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Breaking through the nascent mobile money market in Morocco with women

September 11, 2017
By Diana Boncheva Gooley, Manager, Digital Financial Services

Photo by FamZoo

Morocco is on the verge of a mobile money renaissance after an unsuccessful start in 2010. A new law now allows non-banks to apply for a payment institution license and thus offer payment solutions, such as mobile money. Although past mobile money propositions failed to take off, new providers could disrupt the financial inclusion market in Morocco. While frantically preparing to launch, what should new providers consider if they want to successfully break into this market? Here’s a hint: women.

Mobile Money in Morocco: A Quick History

Morocco was one of the early mobile money market entrants when Maroc Telecom launched Mobi Cash in 2010. Meditel and BMCE followed with MeditelCash in 2013. However, the regulation was bank-focused, the wallets did not gain traction and thus were quickly forgotten.

Fortunately, Bank Al-Maghrib, the central bank of the Kingdom of Morocco, passed Law 103-12 aka the “New Banking Law” in 2015. The new regulation sought to increase the financial inclusion of the low-income and unbanked segment by bringing in other players. The law introduces Islamic banking and allows non-banks to apply for a payment institution license and issue e-money. Telecom operators, FinTech companies and other non-banks can now apply for a license to offer financial services, promising to change the playing field.

The central bank is reviewing applications and is expected to announce which companies have won a license by the end of the year. These companies are expected to launch mobile money services in 2018, albeit with limited products initially, such as money transfer and bill payment.

The Good News

Mobile Money in Morocco and Women's Financial Inclusion
Photo by Torrenegra

Besides new and improved regulation, Morocco has other advantages to help the uptake of mobile money: a mandatory national identification card and a large influx of remittances.

The country has a mandatory a national biometric identification card: the Carte nationale d’identité électronique (CNIE) which covers the majority of the population. Morocco wants to do what India has done with Aadhaar and is working with the World Bank and the government of India to improve the program.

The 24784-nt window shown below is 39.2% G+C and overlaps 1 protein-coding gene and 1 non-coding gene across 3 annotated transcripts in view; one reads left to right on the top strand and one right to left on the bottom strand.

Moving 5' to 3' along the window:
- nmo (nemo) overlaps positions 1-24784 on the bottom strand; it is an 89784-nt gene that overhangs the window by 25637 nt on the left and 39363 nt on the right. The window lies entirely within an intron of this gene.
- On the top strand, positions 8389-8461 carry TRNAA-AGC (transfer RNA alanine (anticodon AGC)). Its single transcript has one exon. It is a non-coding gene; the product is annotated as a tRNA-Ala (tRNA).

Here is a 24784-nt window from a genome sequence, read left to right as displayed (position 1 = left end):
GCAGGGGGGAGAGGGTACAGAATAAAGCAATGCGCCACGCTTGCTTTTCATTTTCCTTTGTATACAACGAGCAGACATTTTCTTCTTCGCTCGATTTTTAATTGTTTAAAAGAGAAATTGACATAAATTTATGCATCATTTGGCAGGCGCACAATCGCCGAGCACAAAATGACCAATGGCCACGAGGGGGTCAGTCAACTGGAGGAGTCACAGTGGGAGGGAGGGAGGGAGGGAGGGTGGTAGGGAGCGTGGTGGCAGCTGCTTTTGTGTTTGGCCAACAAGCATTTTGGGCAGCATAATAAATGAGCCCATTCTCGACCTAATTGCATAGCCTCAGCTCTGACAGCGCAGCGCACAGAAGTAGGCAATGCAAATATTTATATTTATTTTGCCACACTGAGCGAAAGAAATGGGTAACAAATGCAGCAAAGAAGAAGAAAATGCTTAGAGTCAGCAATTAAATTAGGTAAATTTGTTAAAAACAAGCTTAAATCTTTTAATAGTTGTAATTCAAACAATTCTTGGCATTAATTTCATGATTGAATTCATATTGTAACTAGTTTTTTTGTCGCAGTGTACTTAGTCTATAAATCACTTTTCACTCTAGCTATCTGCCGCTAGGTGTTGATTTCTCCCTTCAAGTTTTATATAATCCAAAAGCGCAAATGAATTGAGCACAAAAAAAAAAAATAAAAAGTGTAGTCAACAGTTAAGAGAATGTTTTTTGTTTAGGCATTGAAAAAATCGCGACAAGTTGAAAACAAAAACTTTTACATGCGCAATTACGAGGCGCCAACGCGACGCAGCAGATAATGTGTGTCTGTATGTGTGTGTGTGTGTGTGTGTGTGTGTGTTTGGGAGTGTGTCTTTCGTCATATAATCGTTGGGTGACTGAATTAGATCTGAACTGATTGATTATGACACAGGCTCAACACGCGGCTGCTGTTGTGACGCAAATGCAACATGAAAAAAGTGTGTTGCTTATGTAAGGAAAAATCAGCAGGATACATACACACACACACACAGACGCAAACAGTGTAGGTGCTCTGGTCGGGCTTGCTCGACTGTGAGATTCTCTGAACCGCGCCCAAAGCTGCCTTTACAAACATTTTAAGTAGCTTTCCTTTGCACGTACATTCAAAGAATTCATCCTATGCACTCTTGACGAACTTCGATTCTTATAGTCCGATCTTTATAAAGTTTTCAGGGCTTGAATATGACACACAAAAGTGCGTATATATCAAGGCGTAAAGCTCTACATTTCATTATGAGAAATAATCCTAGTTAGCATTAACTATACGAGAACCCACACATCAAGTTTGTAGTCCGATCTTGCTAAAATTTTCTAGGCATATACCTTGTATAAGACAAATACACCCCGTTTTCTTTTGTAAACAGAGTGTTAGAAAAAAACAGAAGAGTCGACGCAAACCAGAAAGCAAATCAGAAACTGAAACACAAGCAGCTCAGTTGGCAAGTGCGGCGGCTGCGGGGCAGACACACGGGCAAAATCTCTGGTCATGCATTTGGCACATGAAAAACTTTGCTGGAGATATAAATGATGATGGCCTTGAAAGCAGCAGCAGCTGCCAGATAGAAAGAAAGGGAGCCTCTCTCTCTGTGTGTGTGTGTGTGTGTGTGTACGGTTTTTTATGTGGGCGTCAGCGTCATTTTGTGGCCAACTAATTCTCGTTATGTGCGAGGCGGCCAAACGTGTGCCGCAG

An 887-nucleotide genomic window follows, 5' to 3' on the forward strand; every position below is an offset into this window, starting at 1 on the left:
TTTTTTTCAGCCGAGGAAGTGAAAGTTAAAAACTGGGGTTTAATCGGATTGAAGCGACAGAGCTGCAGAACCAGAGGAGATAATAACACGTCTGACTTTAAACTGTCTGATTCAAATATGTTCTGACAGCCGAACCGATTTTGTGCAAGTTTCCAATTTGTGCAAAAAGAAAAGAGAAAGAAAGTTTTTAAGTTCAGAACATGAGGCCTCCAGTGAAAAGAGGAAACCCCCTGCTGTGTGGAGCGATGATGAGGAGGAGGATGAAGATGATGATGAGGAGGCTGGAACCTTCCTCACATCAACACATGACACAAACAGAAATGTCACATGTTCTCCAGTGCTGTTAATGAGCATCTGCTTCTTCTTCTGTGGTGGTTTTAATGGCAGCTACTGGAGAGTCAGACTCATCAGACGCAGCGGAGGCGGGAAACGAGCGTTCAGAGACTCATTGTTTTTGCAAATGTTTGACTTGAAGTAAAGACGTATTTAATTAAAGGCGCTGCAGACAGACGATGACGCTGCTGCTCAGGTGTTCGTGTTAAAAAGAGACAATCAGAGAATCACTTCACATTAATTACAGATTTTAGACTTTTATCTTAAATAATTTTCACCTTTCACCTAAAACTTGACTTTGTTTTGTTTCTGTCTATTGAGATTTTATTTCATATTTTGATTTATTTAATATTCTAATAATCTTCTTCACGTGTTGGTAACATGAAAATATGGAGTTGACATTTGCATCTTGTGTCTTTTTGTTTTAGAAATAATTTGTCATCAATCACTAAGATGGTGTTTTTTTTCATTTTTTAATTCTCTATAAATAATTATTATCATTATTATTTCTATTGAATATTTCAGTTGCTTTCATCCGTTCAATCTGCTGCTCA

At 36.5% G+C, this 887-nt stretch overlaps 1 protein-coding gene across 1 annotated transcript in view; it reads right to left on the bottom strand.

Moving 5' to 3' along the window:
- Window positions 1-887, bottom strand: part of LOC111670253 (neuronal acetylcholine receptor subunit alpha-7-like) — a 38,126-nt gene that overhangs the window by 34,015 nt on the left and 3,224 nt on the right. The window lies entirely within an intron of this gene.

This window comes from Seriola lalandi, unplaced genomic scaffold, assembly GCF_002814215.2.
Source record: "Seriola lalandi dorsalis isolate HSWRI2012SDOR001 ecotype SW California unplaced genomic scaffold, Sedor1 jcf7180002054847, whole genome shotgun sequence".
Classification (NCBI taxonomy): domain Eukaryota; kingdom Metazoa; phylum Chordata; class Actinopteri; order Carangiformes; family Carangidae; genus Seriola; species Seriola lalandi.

Remittances are one of the most successful catalyzers for mobile money, helping jumpstart adoption as seen in markets such as El Salvador.  The case could be the same for Morocco: eight million Moroccan expatriates sent home USD$7 billion in remittances in 2015, the equivalent of 7% of gross domestic product (GDP).

The Not So Good News

New market entrants may find it difficult to compete on price and product diversity. Existing financial services from Al Barid Bank and WafaCash’s Hissab Bikhir for example, are already quite low cost. Al Barid Bank in particular has a strong position:  with a mandate to serve the low-income market, it already offers a full suite of services to low-income clients. In fact, the growth from 34% to 62% in financial inclusion from 2010 to 2014 in Morocco is mainly attributed to the bank.

New and existing players will have to find a differentiator in order to compete. One way to do that is through women. Currently, providers only offer mass-market products as they believe this is how not to discriminate against women. This however, misses the crucial point that what works for women usually works for men, but not the other way around.

Making Digital Work for Women

A client of Al Amana, MoroccoWhile digital solutions offer unique advantages for low-income women (e.g., accessibility, convenience, privacy and security), technology alone is not sufficient to result in sustained usage of mobile money. Serving the women’s market requires a careful look at their needs, because what works for women, works for men, but not always the other way around.

What issues must market entrants consider in order to effectively serve this market?

  • Easy access: Women face time and mobility constraints as not only they have to work but also take care of the children and household, and cannot often go far to access financial services. Bring the agent as close to her as possible.
  • Reason to Use: Low-income women have money. Though some may not have income, they are responsible for the family budget and save what they have. Give her a reason to use your service and show her how to do it.
  • Usable: Some low-income women are less educated and tech savvy then men. While education in Moroccois slowly improving, literacy rates remain low. There is an evident gender gap as approximately 9% of women are illiterate compared to 22.1% of men. Consider solutions that are easy to use, even voice-activated, and easily authenticated. PIN codes do not always work if she cannot write or know what they are.
  • Human Touch: Women are loyal customers but require more information to make a decision and have more questions than men. Do not be impatient. Design marketing and agent training solutions accordingly. Explain to her how your services work and their benefits.

The Moroccan market structure is changing and players—new and old—have to figure out how to successfully navigate the new environment. Focusing on women will allow market entrants to break into a market that favors some existing providers. On the other hand, current market leaders can solidify their position by focusing on women, who happen to be half of their target market. This will ensure their companies are not left behind. Industry watchers, including Women’s World Banking, will be looking to see how new providers can effectively compete with them.

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